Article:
Symptoms like fever and pain at the site of the shot may be alleviated using over-the-counter medications like acetaminophen or ibuprofen . Be sure to use the infant formulation and to carefully follow the dosing instructions on the product packaging.
Prior to being approved for use, the safety and effectiveness of all vaccines must be rigorously evaluated in clinical trials. Lets take a look at some of the research into the effectiveness of pneumococcal vaccines.
A evaluated the effectiveness of the PCV13 vaccine in children. It found that:
- The vaccine effectiveness of PCV13 against the 13 pneumococcal strains included in the vaccine was 86 percent.
- The vaccine effectiveness against pneumococcal disease due to any strain of S.pneumoniae was 60.2 percent.
- The effectiveness of PCV13 didnt differ significantly between children with and without underlying health conditions.
The CDC also notes that more than
You shouldnt get the PCV13 vaccine if youre:
Is Pneumococcal Disease Dangerous
Yes. It can be. Pneumococcal disease is one of the most common causes of vaccine-preventable death in this country. Every year thousands of people need hospital treatment and more than 4,400 people die because of pneumococcal disease. Pneumococcal infection is the most common cause of bacterial pneumonia. It is also a leading cause of meningitis, blood infection and ear infection in children.
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Where Can You Get The Pneumonia Vaccine
Once you know one of the pneumonia vaccines is right for you or your family, you may wonder where to get it. These vaccines are commonly available at medical offices and hospitals, so you might be able to get one where you see your healthcare provider. If they do not have it, many pharmacies, including CVS and Walgreens locations, have the vaccine. Your local health department is also a good resource and often gives vaccinations.
How Should I Use This Medicine
This vaccine is for injection into a muscle. It is given by a health care professional.
A copy of Vaccine Information Statements will be given before each vaccination. Read this sheet carefully each time. The sheet may change frequently.
Talk to your pediatrician regarding the use of this medicine in children. While this drug may be prescribed for children as young as 6 weeks old for selected conditions, precautions do apply.
Overdosage: If you think you have taken too much of this medicine contact a poison control center or emergency room at once.
NOTE: This medicine is only for you. Do not share this medicine with others.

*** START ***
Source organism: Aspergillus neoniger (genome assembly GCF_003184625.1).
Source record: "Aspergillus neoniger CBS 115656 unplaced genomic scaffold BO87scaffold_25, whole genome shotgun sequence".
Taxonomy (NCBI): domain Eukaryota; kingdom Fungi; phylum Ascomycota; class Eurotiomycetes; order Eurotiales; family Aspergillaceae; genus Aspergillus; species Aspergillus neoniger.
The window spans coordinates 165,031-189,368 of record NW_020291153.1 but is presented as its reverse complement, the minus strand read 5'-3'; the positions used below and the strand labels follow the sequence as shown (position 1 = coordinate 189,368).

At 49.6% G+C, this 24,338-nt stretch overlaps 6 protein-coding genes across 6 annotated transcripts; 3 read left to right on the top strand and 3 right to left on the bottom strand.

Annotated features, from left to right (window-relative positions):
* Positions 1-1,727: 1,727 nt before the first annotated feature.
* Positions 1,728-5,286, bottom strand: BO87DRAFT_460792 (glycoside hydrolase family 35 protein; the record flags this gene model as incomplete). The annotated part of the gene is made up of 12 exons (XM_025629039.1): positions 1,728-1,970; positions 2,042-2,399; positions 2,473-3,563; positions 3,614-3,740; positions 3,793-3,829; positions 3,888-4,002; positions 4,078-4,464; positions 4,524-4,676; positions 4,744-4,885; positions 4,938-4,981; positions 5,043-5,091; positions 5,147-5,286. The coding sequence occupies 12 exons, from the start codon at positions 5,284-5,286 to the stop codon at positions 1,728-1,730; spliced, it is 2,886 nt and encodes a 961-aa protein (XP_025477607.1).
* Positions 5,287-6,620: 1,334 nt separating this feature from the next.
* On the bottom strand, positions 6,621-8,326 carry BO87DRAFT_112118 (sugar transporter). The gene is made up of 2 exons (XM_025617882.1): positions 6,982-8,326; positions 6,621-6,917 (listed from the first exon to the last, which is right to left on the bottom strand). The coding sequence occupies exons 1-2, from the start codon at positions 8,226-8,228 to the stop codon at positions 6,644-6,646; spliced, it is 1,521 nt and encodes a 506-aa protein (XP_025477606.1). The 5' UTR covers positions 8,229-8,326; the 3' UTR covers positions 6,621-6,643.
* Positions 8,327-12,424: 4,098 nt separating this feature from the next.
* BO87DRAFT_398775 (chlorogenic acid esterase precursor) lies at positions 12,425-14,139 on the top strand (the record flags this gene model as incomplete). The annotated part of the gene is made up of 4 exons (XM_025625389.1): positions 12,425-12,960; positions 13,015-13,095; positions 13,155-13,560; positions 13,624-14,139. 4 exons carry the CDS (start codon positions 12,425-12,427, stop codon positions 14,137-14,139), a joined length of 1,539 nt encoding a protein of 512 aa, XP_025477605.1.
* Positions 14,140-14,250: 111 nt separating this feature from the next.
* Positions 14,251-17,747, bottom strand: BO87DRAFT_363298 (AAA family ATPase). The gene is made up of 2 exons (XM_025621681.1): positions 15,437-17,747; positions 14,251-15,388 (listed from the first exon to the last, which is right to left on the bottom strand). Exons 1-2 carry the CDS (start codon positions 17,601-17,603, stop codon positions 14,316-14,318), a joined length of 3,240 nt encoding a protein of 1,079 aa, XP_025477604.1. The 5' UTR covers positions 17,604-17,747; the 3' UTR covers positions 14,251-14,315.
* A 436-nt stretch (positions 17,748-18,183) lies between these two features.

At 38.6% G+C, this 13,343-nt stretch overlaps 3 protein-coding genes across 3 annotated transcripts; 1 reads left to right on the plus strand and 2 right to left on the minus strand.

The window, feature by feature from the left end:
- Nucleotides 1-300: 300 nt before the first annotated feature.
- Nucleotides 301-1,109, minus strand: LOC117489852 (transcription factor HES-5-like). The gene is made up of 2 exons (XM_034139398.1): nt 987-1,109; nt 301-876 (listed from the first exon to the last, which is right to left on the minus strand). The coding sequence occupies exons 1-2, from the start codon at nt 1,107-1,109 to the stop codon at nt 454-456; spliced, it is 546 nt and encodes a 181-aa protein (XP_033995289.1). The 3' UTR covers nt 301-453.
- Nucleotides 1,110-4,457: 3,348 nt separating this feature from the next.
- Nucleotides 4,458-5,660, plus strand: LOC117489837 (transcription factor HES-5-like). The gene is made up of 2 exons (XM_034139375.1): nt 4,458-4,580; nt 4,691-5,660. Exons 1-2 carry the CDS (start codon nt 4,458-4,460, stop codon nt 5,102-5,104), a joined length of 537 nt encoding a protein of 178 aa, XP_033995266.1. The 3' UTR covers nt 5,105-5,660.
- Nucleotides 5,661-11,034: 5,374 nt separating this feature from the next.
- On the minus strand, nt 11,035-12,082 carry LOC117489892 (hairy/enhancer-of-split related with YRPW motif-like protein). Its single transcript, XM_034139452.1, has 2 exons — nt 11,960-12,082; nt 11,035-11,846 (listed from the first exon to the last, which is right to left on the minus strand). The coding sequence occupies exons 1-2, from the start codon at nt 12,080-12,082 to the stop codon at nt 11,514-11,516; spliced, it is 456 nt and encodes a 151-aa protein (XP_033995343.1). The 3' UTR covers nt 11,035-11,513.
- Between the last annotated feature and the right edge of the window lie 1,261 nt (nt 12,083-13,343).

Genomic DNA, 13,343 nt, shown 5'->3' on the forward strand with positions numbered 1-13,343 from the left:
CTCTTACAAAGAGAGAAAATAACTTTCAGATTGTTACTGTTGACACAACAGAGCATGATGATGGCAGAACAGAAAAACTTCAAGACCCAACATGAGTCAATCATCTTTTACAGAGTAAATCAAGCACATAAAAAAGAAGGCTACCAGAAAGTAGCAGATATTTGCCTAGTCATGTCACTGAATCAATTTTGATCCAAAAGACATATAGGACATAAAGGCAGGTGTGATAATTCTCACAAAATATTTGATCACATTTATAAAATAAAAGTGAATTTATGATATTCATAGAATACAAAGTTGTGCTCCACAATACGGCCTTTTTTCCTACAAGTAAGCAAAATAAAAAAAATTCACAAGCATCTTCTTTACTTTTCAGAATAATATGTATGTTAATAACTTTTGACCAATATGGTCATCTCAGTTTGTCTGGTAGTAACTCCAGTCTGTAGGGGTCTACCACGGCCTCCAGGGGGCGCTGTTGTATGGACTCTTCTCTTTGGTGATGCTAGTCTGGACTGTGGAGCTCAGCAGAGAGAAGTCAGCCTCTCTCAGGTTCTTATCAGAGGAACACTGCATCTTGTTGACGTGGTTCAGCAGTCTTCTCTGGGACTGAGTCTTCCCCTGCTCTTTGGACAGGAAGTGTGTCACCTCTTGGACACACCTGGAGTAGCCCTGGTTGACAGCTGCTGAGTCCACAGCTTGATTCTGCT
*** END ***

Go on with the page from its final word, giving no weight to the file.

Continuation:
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About The Pneumonia Vaccine
Pneumonia is a common enough illness, but its one that can have potentially devastating reactions. Fortunately, theres a way to prevent the serious side effects of the disease, and possibly prevent someone from getting it to begin with.
The pneumonia vaccine is a safe way to prevent most cases, and effectively lowers the chances of catching the disease entirely. People who do get pneumonia after getting the pneumonia vaccination anyway will have a much milder case of the disease if they do happen to contract it.
When Should You Call Your Doctor
The faster you get treatment, the faster you will get over pneumonia. This is especially true for the very young, for people older than 65, and for anyone with other long-lasting health problems, such as asthma.
911 or other emergency services immediately if you:
- Have chest pain that is crushing or squeezing, is increasing in intensity, or occurs with any other symptoms of a heart attack.
- Have such bad trouble breathing that you are worried you will not have the strength or ability to keep breathing.
- Cough up large amounts of blood.
- Feel that you may faint when you sit up or stand.
if you have:
- A cough that produces blood-tinged or rust-coloured mucus from the lungs.
- A fever with shaking chills.
- Difficult, shallow, fast breathing with shortness of breath or wheezing.
- Frequently brings up yellow or green mucus from the lungs and lasts longer than 2 days. Do not confuse mucus from your lungs with mucus running down the back of your throat from your nasal passages . Post-nasal drainage is not a worry.
- Occurs with a fever of 38.3Â°C or higher and brings up yellow or green mucus from the lungs .
- Causes you to vomit a lot.
- Continues longer than 4 weeks.
Also call your doctor if you have new chest pain that gets worse with deep breathing and if you have other symptoms of pneumonia, such as shortness of breath, cough, and fever.
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What To Do If Your Child Is Unwell After Pneumococcal Vaccination
Most common side effects in babies and young children, such as swelling or redness at the injection site, usually go away within a couple of days and you do not need to do anything about them.
If your child develops a fever, keep them cool. Make sure they do not wear too many layers of clothes or blankets, and give them cool drinks.
Read an NHS leaflet about the common side effects of vaccination that may occur in babies and children under the age of 5, and how to treat them.
Frequently Asked Questions About The Flu Jab Pneumococcal Vaccination And Covid
The vaccination campaign for seasonal flu is starting. About 6 million people living in the Netherlands will receive an invitation to get the flu jab in the next few months. This involves people who are at higher risk of becoming seriously ill from the flu. Flu is an infectious respiratory disease caused by the flu virus (also known as influenza.
People aged 69 to 73 years will be offered pneumococcal vaccination this autumn. This group includes all people born from 1 January 1948 through 31 December 1952. Pneumococci are bacteria that can cause you to become seriously ill. The pneumococcal vaccination is often given at the same time as the flu jab.